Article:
E-Commerce Opportunities in the Nonprofit Sector: The Case of New York Theatre Group

E-Commerce Opportunities in the Nonprofit Sector: The Case of New York Theatre Group

Ayman Abuhamdieh, Julie E. Kendall, Kenneth E. Kendall
DOI: 10.4018/978-1-60566-096-7.ch016
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To what extent does having a Web presence reflect on an organization’s e-commerce operations? Will a mere brick-and-mortar organizational Web site guarantee online success? This case presents the experience of the New York Theatre Group (NYTG), a nonprofit performing arts organization, in integrating e-commerce in its business practices. The case begins with a very broad overview of the nonprofit sector, the performing arts industry, its delivery channels, and the theatrical production process in general. Then attention turns to NYTG itself in terms of its history, organizational structure, its market segmentation, market trends, and forecasted growth. The strategic planning at NYTG, and the programs put in place to help it achieve its objectives and mission, are detailed. A survey that maps the demographic attributes of NYTG’s patrons and subscribers is discussed. The case concludes with the current e-commerce challenges facing NYTG in particular and the nonprofit performing arts organizations in general.
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Organization Background

Sam Jones works at the renowned New York Theatre Group (NYTG), a large nonprofit theatre organization that has been in operation since 1970. He started working there in early 1996 as a marketing associate/Web site manager. At that time, the Internet was burgeoning into an unprecedented scale, and he thought, “This is a great, new way to reach our audience. It’s fun, too. How hard can it be to set up a Web site? I already have my own home page.” But things didn’t materialize the way he had envisioned. “Shouldn’t people be rushing to get on the Web site? Why aren’t more audience members using it? What should we do to get more of them to the Web site? Provide tickets online? Let them donate to us online?” he asked.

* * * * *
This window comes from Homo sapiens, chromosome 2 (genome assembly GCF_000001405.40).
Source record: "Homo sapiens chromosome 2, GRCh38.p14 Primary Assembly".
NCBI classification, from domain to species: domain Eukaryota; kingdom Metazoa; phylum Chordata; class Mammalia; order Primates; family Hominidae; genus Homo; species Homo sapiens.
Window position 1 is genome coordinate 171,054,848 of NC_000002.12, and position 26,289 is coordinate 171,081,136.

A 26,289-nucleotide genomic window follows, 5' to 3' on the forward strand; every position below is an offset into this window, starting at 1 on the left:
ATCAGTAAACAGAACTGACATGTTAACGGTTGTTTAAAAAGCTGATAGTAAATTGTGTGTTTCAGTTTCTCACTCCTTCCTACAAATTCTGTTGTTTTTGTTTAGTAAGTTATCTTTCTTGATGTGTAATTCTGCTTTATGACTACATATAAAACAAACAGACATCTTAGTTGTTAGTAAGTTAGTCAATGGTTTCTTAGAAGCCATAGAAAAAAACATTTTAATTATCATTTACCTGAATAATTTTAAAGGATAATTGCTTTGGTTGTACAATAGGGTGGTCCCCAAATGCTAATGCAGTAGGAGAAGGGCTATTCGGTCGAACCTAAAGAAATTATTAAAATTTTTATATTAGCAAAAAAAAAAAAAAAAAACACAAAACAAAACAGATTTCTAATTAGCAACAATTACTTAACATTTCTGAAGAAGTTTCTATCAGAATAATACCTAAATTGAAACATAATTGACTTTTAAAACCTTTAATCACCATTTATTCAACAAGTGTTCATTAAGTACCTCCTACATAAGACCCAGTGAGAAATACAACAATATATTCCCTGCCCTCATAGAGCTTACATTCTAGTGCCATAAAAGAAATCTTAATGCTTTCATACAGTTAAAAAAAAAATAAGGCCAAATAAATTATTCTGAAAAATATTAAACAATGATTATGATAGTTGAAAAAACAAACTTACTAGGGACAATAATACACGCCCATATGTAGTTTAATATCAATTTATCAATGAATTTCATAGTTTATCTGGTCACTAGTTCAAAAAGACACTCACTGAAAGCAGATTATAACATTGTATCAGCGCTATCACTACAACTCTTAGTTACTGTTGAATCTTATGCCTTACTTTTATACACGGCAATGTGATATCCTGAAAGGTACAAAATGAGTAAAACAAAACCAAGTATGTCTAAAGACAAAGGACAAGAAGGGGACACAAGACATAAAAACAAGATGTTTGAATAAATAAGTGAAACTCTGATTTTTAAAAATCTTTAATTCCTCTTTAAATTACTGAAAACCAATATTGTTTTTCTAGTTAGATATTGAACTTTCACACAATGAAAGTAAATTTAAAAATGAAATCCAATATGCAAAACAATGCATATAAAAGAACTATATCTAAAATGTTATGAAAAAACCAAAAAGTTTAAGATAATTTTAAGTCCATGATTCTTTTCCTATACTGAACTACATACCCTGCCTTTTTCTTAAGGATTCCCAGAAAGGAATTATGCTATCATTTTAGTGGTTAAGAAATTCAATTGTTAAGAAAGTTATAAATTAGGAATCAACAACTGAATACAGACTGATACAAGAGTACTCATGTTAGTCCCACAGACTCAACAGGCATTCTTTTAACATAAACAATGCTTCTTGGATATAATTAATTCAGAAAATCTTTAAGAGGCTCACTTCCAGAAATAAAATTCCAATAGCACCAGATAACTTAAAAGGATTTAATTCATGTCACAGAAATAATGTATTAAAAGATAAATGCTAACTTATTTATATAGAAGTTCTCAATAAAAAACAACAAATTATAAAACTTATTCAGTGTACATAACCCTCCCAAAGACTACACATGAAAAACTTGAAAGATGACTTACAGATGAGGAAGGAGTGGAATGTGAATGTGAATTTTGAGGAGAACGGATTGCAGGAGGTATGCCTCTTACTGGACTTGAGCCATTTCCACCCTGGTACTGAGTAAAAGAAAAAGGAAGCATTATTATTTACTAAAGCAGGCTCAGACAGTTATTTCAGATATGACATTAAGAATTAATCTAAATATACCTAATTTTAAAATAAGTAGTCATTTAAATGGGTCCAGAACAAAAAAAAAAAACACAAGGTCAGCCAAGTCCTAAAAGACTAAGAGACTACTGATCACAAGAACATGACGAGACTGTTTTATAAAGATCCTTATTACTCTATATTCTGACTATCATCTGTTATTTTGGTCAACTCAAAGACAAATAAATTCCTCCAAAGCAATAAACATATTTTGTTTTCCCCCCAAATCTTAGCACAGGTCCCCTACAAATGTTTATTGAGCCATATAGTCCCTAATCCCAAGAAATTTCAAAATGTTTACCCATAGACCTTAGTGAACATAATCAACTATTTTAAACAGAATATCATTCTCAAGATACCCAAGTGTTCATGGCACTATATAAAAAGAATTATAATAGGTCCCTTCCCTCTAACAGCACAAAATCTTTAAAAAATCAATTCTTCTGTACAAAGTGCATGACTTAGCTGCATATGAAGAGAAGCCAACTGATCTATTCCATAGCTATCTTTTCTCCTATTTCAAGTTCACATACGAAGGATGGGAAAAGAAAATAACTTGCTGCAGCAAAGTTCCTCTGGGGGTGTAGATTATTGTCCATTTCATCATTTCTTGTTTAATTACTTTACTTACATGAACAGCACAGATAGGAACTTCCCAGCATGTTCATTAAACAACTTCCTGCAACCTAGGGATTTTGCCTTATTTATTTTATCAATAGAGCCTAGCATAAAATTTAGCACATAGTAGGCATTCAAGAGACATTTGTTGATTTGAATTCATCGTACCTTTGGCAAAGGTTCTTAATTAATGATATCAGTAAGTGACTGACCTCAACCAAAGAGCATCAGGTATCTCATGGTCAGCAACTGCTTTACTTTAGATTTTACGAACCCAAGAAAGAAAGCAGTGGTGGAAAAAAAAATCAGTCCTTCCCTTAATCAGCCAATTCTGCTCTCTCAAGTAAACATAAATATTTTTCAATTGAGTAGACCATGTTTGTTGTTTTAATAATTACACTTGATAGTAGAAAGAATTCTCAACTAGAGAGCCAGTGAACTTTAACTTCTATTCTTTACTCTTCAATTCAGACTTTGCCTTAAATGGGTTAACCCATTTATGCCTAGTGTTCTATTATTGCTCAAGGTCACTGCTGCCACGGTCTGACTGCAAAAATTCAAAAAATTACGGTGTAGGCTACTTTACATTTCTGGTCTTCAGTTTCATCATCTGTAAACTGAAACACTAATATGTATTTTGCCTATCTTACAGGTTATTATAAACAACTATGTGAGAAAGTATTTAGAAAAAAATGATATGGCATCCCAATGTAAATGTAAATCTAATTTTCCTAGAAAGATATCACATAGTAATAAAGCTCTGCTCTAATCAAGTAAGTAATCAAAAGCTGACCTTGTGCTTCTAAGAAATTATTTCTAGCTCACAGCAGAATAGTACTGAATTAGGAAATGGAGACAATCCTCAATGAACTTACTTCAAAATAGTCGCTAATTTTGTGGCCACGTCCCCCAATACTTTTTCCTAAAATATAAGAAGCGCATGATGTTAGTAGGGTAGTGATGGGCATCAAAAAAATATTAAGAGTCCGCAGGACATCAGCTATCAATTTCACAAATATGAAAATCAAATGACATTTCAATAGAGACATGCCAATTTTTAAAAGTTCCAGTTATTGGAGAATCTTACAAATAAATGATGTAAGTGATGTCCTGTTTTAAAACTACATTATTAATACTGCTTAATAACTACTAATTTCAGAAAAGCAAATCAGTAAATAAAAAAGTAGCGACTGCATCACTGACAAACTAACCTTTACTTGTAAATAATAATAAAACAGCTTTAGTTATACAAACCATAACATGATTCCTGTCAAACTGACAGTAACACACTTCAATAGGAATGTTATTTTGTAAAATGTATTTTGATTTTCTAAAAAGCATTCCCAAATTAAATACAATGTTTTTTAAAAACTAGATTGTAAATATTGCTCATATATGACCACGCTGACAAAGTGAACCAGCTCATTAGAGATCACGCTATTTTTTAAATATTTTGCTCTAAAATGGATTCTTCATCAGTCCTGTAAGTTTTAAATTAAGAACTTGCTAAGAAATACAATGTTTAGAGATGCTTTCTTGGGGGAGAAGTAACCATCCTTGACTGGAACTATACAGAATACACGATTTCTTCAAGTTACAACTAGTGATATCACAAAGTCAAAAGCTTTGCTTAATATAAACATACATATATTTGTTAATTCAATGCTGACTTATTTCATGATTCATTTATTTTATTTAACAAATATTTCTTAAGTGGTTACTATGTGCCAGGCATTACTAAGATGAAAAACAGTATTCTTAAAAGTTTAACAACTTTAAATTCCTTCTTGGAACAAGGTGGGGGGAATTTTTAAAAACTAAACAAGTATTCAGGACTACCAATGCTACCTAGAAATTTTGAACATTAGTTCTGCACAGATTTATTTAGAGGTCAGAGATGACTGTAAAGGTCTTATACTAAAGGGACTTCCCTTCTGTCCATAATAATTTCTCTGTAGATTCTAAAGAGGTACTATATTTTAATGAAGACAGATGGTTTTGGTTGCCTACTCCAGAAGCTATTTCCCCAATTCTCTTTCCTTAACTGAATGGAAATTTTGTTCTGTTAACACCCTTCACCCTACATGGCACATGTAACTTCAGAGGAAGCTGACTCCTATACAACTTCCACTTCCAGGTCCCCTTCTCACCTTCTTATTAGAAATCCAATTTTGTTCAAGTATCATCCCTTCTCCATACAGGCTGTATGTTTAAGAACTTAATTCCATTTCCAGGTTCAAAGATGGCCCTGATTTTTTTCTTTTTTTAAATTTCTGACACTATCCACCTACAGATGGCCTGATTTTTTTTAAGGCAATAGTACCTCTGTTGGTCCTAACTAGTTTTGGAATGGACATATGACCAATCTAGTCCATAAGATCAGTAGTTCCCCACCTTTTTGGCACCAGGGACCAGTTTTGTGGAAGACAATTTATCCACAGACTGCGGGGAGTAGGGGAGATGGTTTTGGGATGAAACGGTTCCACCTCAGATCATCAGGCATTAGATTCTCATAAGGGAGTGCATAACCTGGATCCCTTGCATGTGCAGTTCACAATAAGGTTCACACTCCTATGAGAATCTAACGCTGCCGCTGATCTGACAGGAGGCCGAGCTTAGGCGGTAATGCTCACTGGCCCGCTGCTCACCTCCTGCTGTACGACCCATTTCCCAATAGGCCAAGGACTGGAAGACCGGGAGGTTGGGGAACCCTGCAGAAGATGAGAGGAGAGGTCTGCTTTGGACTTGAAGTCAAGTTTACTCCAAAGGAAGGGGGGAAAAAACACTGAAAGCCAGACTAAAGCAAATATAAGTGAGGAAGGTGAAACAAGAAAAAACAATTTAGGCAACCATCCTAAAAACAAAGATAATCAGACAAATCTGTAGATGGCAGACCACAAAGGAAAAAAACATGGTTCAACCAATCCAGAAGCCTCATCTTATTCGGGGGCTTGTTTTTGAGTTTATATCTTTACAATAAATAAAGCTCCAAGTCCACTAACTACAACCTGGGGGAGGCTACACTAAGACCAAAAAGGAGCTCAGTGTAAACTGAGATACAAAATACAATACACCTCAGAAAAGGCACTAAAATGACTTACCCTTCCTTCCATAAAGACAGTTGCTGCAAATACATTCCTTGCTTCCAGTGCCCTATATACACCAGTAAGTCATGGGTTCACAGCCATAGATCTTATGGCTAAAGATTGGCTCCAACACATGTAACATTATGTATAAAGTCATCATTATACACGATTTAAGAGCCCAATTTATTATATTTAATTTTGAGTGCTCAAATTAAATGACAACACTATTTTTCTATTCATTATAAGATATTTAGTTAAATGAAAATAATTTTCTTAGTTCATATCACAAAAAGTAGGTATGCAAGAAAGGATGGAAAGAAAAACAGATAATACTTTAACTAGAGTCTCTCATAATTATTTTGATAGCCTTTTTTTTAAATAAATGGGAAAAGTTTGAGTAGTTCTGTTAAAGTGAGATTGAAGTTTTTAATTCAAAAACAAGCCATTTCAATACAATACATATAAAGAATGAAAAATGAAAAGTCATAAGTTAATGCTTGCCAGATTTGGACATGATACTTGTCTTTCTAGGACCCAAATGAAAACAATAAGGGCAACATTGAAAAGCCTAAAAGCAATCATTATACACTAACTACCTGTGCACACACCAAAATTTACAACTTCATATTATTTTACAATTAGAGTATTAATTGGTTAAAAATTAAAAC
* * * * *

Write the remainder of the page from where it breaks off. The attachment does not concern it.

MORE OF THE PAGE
To answers some of these questions, he set out to do a small research project examining the industry he works in, and the Web presence operations he is responsible for at NYTG. He gathered some data about the nonprofit sector and its contribution to the economy, and then he learned about the current state of the theatre industry in the US in terms of the players, owners, and operations. Since he is working in the marketing area, he needed to know more about the theatre production process and the delivery channels used to present the works developed in the theatre. He distributed a survey to a small sample of the theatre subscribers to know more about their demographics, since he is aiming at attracting more of them to the theatre’s Web site. He also did a market analysis of the area serviced by the theatre. He will submit a report summarizing his findings to his manager, Don Anderson.

What makes Sam’s job interesting is the fact that he works in a nonprofit organization, which is part of a large nonprofit sector that has many players, including relief organizations such as the International Committee of the Red Cross (www.robinhood.org/). Sam reviewed some studies that examined the role e-commerce plays in nonprofit organizations and found that competence in organizational e-commerce operations through their Web presence reflects positively on their performance, and helps customers in prepurchase decisions because they can access the information they need online before they buy (Saeed, Grover, & Hwang, 2005). Despite this established relationship, many nonprofit organizations have lagged behind in adopting e-commerce. Some of this reticence is due to the lack of IT expertise, uncertain and fluctuating funding, lack of clear benefits for the establishment of a Web presence, and the views of some managers who consider organizational Web presence frivolous and unnecessary. There are about 1.4 million nonprofit organizations of all types and sizes in the US, 60,239 of which belong to the arts, culture, and humanity category (NCCS, 2005). The nonprofit theatre industry occupies a small niche of a billion-dollar field of 1,477 theaters (Voss & Voss, 2004).

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